Dear #ndpldr Candidates…
My name is Rob Yurkowski (@robyurkowski). I’m 24 years old, live in Montréal (though I’ve spent most of my life in Regina), and I work in technology. Though I’ve considered myself a dedicated NDP supporter for a year now, it’s only in the past few months that I’ve become a paid member of the party. I couldn’t justify the expense of membership before then, but I’m glad I finally paid my $5 — the opportunity to help elect the next leader has been so rewarding, and I only wish I’d found the money to be present in Toronto with you all.
I am so impressed by all of you. It’s easy to forget how much sacrifice serving the public entails, how difficult and stressful it is to be in a constantly combative line of work… how the weight of all of Canada must fall on your shoulders when you stand up in the House of Commons (or when you are working in the back offices strategizing, with all due deference to Messrs Topp and Singh), and lastly, how thankless the job can be. Thank you for your dedication, and for your tireless work toward improving Canada. Regardless of outcome, you are all heroes in my book.
I watched you all speak Friday afternoon while I worked. All of you said very interesting things, and I am left with the sense that any one of you would, with time, become an excellent Prime Minister. However, there were a few things I would like to address before we move on to the next round of voting—a few things that I think will only serve to strengthen you and the NDP as we move forward toward electing a leader.
First, to all of you: as much as we believe that Prime Minister Harper is taking this country in the wrong direction, as much we may personally dislike or loath him, as much as it is fashionable to tell him to pack his bags—we categorically must refer to him with due respect. That means addressing him as the Prime Minister, or Minister Harper, or even Mr. Harper at our most familiar. He is the Prime Minister of Canada, and—regardless of what we may think of him, his party, or the Conservative playbook—he, by virtue of his position, deserves respect. This is a matter of professionalism, and if we intend to form government after the next election, we must remember the rules of sportsmanship that once governed Canadian politics. Remember: we ourselves must be stewards of the change we want to see in politics.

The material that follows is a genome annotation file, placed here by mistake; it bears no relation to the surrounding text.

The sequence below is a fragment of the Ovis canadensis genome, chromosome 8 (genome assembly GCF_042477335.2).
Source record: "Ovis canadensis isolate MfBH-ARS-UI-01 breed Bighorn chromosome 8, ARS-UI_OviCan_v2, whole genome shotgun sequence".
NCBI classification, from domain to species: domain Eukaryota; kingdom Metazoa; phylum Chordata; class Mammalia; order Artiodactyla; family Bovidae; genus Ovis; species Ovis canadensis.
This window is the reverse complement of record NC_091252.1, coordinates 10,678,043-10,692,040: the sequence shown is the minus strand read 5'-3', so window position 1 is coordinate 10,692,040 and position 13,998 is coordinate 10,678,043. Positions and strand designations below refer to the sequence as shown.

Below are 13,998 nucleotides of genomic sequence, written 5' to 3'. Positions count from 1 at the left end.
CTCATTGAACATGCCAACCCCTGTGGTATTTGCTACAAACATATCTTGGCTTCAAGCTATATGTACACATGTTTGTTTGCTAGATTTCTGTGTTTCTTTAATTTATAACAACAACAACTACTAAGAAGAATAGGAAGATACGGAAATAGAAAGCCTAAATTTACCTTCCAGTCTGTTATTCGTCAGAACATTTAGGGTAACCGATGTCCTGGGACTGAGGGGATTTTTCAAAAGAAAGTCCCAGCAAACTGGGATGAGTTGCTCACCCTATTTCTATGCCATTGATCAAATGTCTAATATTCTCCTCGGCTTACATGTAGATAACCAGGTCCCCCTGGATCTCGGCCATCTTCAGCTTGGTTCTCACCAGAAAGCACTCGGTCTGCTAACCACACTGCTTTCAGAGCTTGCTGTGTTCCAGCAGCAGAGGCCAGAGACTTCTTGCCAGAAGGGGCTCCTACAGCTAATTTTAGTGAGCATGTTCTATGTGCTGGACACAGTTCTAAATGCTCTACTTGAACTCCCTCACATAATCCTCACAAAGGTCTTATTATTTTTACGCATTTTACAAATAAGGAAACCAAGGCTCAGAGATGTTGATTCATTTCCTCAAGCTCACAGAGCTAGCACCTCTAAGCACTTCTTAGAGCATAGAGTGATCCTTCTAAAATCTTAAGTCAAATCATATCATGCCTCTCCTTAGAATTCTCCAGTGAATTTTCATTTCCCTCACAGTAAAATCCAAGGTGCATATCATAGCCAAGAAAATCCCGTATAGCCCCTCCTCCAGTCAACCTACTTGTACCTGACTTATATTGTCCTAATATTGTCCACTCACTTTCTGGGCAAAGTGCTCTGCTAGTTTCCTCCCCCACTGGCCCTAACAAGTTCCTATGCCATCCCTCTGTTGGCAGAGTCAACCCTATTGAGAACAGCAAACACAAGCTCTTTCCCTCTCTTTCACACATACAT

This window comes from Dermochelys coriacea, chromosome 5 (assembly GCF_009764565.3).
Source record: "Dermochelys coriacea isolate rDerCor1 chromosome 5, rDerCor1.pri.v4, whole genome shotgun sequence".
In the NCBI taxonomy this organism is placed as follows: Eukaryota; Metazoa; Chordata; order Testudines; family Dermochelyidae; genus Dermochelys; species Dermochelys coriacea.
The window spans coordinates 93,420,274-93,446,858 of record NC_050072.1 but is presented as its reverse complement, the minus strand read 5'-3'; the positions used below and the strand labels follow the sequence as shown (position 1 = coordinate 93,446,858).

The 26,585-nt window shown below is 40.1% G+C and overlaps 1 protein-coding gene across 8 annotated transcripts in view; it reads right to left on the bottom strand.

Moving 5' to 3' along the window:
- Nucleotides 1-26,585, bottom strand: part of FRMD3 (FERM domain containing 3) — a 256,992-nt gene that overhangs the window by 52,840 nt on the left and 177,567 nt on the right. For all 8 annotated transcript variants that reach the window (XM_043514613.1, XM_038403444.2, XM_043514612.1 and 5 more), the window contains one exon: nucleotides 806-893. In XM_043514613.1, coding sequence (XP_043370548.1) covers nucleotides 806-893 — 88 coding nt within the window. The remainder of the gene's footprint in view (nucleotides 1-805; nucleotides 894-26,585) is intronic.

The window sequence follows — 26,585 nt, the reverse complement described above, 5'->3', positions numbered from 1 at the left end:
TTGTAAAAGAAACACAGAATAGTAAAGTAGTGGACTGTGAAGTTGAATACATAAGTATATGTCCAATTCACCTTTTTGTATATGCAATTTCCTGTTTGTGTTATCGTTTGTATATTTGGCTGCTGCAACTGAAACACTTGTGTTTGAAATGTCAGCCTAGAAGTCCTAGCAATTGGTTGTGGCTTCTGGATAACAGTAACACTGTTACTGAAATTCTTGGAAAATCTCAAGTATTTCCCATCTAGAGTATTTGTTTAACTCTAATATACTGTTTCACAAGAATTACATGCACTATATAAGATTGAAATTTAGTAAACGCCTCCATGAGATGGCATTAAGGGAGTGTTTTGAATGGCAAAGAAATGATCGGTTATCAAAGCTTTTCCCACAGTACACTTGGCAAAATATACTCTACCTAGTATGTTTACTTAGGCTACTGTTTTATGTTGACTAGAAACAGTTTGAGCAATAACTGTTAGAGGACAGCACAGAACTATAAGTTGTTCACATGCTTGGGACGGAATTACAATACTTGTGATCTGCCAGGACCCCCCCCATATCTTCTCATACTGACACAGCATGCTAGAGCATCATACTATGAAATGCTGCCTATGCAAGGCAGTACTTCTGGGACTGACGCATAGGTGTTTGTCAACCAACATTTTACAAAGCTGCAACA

Secondly, I am not sure why we are crediting the Prime Minister with such a dastardly image. His regime has been ruinous to Canada, for sure, but he is no Snidely Whiplash. He, like yourselves, is a public servant who believes what he is doing for his country is the right thing. We should find him neither evil nor nefarious (let us leave that to Elections Canada), but we should recognize that his proposals are the product of a radical ideology that creates two classes of citizens—the super rich, and the rest of us. It’s not that he’s trying to destroy Canada; it’s that his vision for improving Canada is destructive.
Our fight is against Mr. Harper, yes, but our bigger struggle is against the ideology he espouses. His brand of conservativism has been sold to Canadians as ‘stability’. In actuality, followers of this ideology are proponents of the destruction of the cultural separation that exists between us and our trade partners. They’re proponents of the softening of our laws that protect our social order and guarantee that no one Canadian is worth more than another. They are dedicated to the eradication of governance based on reason and measured statistics, and they see the world in terms of with-us-or-against us imperatives that stress the compromise-based Westminster system to its limits. In short, Conservative conservativism is anything but stable.
Let nobody doubt that we must work to combat this way of thinking first and foremost. Our country runs on compromise. We have more in common than we think, and we can find consensus on a great deal of things. We have to vigorously reject any ideology that only sees victors and losers, and we must remind Canadians through our actions and our words that Parliament is designed to work together.
We cannot simply rely on the electorate to reject the Conservatives based on the unsavoury things they have done and will do during their tenure in power. The Conservatives have proven capable of producing sufficient spin to distort and distract from their slow dismantling of democracy. We must be vigilant to remind our countrymen of the damage, yes… but we mustn’t forget, moreover, to offer an alternative that is based on the values that Jack proposed.